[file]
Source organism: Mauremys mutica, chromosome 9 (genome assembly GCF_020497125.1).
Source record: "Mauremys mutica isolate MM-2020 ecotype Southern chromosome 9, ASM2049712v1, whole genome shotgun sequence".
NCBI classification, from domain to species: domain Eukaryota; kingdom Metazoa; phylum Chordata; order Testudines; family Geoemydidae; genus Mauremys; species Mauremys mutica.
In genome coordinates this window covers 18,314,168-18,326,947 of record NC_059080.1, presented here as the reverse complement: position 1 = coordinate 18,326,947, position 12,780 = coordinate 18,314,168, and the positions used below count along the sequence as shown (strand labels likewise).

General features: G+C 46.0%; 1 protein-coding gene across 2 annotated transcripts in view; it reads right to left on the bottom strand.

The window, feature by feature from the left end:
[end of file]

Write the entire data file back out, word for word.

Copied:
Source organism: Mauremys mutica, chromosome 9 (genome assembly GCF_020497125.1).
Source record: "Mauremys mutica isolate MM-2020 ecotype Southern chromosome 9, ASM2049712v1, whole genome shotgun sequence".
NCBI classification, from domain to species: domain Eukaryota; kingdom Metazoa; phylum Chordata; order Testudines; family Geoemydidae; genus Mauremys; species Mauremys mutica.
In genome coordinates this window covers 18,314,168-18,326,947 of record NC_059080.1, presented here as the reverse complement: position 1 = coordinate 18,326,947, position 12,780 = coordinate 18,314,168, and the positions used below count along the sequence as shown (strand labels likewise).

General features: G+C 46.0%; 1 protein-coding gene across 2 annotated transcripts in view; it reads right to left on the bottom strand.

The window, feature by feature from the left end: